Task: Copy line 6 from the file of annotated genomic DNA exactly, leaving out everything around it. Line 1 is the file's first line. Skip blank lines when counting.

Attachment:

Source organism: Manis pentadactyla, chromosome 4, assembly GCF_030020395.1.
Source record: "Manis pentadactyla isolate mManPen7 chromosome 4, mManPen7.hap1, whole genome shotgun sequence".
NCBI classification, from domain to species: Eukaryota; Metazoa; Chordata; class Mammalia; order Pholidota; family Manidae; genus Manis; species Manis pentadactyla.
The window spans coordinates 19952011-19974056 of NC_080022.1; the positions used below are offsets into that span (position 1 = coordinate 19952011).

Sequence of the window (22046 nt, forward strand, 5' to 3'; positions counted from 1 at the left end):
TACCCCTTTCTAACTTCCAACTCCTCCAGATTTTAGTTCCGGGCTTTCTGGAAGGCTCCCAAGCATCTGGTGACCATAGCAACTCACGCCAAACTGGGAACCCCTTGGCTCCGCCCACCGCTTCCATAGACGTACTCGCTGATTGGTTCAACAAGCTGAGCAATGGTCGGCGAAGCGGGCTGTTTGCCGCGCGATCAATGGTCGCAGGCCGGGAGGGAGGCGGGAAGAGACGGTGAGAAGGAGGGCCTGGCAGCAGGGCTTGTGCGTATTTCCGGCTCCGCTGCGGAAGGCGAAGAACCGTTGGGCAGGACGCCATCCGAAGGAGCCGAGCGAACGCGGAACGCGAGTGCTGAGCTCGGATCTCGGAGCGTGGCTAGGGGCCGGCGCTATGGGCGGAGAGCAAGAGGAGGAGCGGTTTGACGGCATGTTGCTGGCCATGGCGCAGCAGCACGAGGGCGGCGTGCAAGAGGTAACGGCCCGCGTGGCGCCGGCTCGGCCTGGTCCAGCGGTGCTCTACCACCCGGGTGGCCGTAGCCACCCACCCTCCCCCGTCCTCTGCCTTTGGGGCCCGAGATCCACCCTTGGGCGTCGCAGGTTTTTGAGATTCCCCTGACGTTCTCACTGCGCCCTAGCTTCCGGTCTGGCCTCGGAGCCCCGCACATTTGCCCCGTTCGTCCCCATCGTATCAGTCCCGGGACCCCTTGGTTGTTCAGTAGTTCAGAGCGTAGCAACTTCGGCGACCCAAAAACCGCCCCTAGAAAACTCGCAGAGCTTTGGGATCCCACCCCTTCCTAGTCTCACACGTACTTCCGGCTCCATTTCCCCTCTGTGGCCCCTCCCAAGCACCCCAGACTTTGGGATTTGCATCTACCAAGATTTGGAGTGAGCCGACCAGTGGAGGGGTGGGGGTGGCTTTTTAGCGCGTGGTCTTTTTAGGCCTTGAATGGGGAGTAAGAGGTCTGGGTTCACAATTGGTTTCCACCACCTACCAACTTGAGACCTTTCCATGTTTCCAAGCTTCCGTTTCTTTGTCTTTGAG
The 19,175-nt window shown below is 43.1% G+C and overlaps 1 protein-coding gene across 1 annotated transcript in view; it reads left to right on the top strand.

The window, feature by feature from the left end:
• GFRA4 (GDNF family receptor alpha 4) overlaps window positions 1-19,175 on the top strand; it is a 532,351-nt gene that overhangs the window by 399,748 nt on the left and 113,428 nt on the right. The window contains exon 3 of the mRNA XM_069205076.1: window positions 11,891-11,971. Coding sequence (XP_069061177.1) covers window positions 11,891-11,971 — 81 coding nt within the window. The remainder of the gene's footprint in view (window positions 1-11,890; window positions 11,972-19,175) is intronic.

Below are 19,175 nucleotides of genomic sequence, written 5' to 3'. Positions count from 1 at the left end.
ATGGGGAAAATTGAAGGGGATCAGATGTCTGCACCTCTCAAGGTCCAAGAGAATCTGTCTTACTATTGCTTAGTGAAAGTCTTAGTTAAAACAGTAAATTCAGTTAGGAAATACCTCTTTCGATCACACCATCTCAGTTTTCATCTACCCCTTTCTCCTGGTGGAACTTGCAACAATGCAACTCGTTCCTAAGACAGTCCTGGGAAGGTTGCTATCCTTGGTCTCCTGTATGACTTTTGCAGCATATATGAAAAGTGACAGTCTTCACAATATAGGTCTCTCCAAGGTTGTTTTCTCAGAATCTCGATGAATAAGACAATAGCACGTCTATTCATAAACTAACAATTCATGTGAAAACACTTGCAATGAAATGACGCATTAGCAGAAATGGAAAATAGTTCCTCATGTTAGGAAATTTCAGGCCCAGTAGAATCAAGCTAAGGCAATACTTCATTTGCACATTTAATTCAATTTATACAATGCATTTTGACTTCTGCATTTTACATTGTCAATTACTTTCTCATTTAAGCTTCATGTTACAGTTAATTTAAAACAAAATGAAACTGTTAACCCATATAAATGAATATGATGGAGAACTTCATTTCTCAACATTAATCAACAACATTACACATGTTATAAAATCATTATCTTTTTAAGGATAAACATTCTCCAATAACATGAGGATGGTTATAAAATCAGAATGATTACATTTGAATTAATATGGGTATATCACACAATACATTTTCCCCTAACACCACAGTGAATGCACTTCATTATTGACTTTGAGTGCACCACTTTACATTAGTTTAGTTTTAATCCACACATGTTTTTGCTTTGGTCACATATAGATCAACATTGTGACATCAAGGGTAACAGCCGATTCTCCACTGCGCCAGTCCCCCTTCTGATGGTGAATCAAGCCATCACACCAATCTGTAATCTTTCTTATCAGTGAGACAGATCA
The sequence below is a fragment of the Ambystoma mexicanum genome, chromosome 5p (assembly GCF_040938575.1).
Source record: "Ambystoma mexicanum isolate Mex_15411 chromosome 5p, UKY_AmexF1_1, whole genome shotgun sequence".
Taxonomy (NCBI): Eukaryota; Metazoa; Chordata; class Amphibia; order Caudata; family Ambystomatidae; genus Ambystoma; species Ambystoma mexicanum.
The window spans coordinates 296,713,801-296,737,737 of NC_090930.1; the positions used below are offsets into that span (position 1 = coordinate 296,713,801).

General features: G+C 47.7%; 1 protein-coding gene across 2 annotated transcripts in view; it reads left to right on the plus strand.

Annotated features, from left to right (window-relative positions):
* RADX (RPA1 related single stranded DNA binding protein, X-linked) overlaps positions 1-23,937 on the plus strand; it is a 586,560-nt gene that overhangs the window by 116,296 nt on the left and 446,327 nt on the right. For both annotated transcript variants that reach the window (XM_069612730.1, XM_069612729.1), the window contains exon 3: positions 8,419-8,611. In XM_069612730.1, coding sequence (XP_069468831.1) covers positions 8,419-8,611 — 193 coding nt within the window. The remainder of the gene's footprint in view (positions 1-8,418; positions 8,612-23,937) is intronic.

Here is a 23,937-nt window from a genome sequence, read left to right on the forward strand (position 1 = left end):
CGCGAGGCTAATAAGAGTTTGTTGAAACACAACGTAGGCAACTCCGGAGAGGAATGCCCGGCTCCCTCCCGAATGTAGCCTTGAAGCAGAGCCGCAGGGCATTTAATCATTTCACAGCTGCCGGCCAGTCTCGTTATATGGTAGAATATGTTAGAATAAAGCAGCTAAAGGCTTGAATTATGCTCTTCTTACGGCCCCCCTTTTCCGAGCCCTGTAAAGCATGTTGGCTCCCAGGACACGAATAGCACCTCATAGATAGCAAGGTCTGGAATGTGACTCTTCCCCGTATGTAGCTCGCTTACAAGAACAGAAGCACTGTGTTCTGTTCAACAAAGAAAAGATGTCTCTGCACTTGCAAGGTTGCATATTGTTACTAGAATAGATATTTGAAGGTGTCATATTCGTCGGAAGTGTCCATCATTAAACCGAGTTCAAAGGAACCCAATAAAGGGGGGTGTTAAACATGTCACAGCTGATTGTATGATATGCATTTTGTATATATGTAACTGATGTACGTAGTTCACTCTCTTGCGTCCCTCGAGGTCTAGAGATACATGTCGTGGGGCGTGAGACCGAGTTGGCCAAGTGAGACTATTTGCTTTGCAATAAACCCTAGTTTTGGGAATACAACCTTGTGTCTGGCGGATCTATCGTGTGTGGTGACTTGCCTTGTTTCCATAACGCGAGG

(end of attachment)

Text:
TACCCCTTTCTAACTTCCAACTCCTCCAGATTTTAGTTCCGGGCTTTCTGGAAGGCTCCCAAGCATCTGGTGACCATAGCAACTCACGCCAAACTGGGAACCCCTTGGCTCCGCCCACCGCTTCCATAGACGTACTCGCTGATTGGTTCAACAAGCTGAGCAATGGTCGGCGAAGCGGGCTGTTTGCCGCGCGATCAATGGTCGCAGGCCGGGAGGGAGGCGGGAAGAGACGGTGAGAAGGAGGGCCTGGCAGCAGGGCTTGTGCGTATTTCCGGCTCCGCTGCGGAAGGCGAAGAACCGTTGGGCAGGACGCCATCCGAAGGAGCCGAGCGAACGCGGAACGCGAGTGCTGAGCTCGGATCTCGGAGCGTGGCTAGGGGCCGGCGCTATGGGCGGAGAGCAAGAGGAGGAGCGGTTTGACGGCATGTTGCTGGCCATGGCGCAGCAGCACGAGGGCGGCGTGCAAGAGGTAACGGCCCGCGTGGCGCCGGCTCGGCCTGGTCCAGCGGTGCTCTACCACCCGGGTGGCCGTAGCCACCCACCCTCCCCCGTCCTCTGCCTTTGGGGCCCGAGATCCACCCTTGGGCGTCGCAGGTTTTTGAGATTCCCCTGACGTTCTCACTGCGCCCTAGCTTCCGGTCTGGCCTCGGAGCCCCGCACATTTGCCCCGTTCGTCCCCATCGTATCAGTCCCGGGACCCCTTGGTTGTTCAGTAGTTCAGAGCGTAGCAACTTCGGCGACCCAAAAACCGCCCCTAGAAAACTCGCAGAGCTTTGGGATCCCACCCCTTCCTAGTCTCACACGTACTTCCGGCTCCATTTCCCCTCTGTGGCCCCTCCCAAGCACCCCAGACTTTGGGATTTGCATCTACCAAGATTTGGAGTGAGCCGACCAGTGGAGGGGTGGGGGTGGCTTTTTAGCGCGTGGTCTTTTTAGGCCTTGAATGGGGAGTAAGAGGTCTGGGTTCACAATTGGTTTCCACCACCTACCAACTTGAGACCTTTCCATGTTTCCAAGCTTCCGTTTCTTTGTCTTTGAG